May 24, 2010
RIVERDALE, UT — Over 2,400 people have joined a Facebook group established to help save the Cinedome 70, a twin-domed theater closed since 2001 and threatened with demolition for a car dealership. It is similar in design to domed theaters built in Sacramento and around the San Francisco Bay area that are rapidly disappearing.
“It would be much better served in the community as a place for art and culture, rather than just another car lot.”
Glines said Riverdale already has an abundance of car dealerships, but what it is lacking is uniqueness.
“I think putting a dealership here would be directly going against the wishes of the people,” he said.
Read the full story in the Standard-Examiner.
May 19, 2010
CAPE MAY, NJ — The ongoing effort to save the Beach 4 may have reached a point where further efforts may be futile. The not-for-profit foundation that ran the theater up until 2009 under a lease from Frank Investments is broke, and the city is demanding repayment of a loan that may leave individual contributors liable.
Foundation president Steve Jackson said this week that if the city demands payment, it would bankrupt the Beach Theatre Foundation, ending any chance of saving the theater, and put the 35 Cape May residents who signed off on the loan on the hook for thousands of dollars each.
“I cannot see how that is in the best interest of the city,” Jackson said, adding later, “If they demand it right now, it does no one any good. We don’t have the money to pay it back. It just puts the foundation out of business, and destroys any chance of that building being saved.”
Read the whole story in the Shore News Today.
May 10, 2010
Dear Cinema Treasures Readers,
Please take a moment to watch the short film I have put together regarding the Ouimetoscope in Montreal (which includes information found on and credited to Cinema Treasures)
HELP SAVE THE OLDEST CINEMA IN THE WORLD!!!
May 5, 2010
LONG BEACH, CA — Time may be running out for the Boller Brothers-designed 1942 Atlantic Theater in Long Beach. The city’s Redevelopment Agency Board will consider the building’s fate soon, and the staff recommendation is that the building be razed except for the building’s distinctive tower; other elements might be saved for use in later construction.
The Long Beach Redevelopment Agency Board will consider the fate of the 1940s building on 5870-5874 Atlantic Ave. that some residents have said stands in the way of a long-awaited North Village Center. The 6.3-acre project along Atlantic Avenue between 56th and 59th streets will feature housing, retail, a community center and library.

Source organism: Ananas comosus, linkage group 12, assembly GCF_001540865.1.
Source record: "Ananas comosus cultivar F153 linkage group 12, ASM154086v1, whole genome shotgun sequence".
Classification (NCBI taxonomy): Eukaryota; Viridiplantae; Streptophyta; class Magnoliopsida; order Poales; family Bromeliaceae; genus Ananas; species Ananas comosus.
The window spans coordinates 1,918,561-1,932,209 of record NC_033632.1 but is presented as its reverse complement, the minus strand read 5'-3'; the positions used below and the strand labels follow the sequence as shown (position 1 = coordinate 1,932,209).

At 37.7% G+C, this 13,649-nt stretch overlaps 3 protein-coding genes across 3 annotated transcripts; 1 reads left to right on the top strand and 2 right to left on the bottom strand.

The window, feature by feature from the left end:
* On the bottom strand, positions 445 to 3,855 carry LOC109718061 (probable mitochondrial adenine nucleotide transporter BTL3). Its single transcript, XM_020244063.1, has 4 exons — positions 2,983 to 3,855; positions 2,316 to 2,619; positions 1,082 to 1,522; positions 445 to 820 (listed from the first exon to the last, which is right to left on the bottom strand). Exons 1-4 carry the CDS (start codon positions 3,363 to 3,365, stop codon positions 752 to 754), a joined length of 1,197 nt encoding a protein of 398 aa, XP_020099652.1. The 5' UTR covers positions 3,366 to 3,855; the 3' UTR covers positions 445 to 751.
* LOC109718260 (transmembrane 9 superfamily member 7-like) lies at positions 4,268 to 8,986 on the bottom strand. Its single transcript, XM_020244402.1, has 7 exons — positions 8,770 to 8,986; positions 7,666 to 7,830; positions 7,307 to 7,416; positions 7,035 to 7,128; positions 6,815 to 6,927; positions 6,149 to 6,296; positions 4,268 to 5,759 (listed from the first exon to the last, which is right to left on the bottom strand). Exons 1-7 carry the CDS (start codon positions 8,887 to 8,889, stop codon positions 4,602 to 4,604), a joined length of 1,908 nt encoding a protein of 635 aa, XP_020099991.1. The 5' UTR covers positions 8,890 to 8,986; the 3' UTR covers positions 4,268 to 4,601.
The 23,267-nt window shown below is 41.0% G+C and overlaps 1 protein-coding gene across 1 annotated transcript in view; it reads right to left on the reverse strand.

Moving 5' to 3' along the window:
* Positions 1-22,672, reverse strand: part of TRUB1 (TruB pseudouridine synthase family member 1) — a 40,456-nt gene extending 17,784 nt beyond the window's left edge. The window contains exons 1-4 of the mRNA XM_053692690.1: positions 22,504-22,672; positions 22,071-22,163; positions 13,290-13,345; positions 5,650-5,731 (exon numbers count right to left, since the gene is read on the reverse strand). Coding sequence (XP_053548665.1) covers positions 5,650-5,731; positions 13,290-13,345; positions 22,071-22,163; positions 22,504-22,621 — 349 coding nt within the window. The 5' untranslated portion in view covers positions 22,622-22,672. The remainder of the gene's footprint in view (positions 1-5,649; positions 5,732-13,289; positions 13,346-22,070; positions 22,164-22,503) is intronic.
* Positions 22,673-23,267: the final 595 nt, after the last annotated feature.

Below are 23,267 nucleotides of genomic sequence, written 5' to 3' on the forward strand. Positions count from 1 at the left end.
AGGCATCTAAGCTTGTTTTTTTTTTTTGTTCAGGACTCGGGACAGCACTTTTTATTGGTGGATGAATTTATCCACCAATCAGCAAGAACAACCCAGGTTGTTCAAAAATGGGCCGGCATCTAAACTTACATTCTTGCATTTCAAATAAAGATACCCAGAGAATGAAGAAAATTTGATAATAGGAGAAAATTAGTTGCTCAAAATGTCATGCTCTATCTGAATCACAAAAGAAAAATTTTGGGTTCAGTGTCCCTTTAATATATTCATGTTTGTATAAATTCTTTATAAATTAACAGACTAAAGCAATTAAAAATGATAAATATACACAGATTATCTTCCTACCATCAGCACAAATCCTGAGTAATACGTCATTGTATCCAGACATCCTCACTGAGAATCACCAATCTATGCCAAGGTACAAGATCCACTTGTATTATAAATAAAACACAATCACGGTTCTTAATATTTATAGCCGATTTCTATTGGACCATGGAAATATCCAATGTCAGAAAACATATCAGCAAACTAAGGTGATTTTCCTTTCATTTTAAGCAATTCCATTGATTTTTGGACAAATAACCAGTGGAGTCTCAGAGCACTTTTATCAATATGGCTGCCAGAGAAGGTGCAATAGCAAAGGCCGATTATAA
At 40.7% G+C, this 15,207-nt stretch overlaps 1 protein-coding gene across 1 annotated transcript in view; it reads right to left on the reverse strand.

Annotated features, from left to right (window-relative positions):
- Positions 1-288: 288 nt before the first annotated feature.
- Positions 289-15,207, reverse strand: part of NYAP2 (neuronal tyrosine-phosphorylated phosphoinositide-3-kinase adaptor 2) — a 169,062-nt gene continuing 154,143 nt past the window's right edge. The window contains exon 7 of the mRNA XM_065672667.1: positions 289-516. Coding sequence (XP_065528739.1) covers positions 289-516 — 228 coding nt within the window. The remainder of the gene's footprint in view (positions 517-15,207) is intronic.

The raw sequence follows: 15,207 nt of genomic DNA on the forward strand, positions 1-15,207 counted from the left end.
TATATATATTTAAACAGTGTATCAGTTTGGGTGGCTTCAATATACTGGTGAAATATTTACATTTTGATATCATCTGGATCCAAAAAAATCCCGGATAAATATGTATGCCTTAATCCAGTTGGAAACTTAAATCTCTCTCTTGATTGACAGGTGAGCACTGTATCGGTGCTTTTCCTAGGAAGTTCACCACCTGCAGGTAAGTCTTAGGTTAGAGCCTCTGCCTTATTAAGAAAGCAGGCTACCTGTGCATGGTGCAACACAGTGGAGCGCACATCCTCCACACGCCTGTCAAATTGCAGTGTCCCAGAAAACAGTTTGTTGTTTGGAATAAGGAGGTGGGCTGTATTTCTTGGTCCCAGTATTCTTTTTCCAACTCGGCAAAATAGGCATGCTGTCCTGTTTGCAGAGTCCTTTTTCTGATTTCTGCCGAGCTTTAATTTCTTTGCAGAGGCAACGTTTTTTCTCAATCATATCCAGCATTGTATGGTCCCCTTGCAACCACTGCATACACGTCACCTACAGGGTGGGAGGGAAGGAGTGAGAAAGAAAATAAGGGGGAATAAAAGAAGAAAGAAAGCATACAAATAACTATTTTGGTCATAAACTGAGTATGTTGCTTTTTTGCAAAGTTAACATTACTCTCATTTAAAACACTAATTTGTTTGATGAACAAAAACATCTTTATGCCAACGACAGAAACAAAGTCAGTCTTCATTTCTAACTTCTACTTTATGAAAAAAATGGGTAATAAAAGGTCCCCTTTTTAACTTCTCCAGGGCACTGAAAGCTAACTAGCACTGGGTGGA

The building’s dilapidated condition made it vulnerable to earthquakes, according to a staff report released Thursday.
Read more in the Press-Telegram.
April 26, 2010
ROSENDALE, NY — Here’s a wonderful story about how a nonprofit organization is raising funds to preserve a 296-seat single-screen movie theater “that was once a vaudeville parlor, casino and gathering hall in a tiny rural cement town”.
One of the best barometers of whether a small town has a pulse is the old downtown movie house. If it has been knocked down, boarded up or turned into a porno place, the omens are not good. If it is hanging in there, that’s promising. If it’s been refurbished or somehow morphed into a beloved institution, chances are the town is just fine. The Rosendale Theater is definitely behind Door No. 3.
Like the semi-shabby downtown, the 296-seat theater with the plain-brick facade, ancient candy machines and honor-system popcorn isn’t much to look at. It opened as a movie theater in 1949 (first film, the Western “Blood on the Moon” with Robert Mitchum), and the Cacchio family has owned it ever since. They’ve changed with the times, so that it’s now essentially an art house showing indie films, often with a progressive bent, plus local music or theater.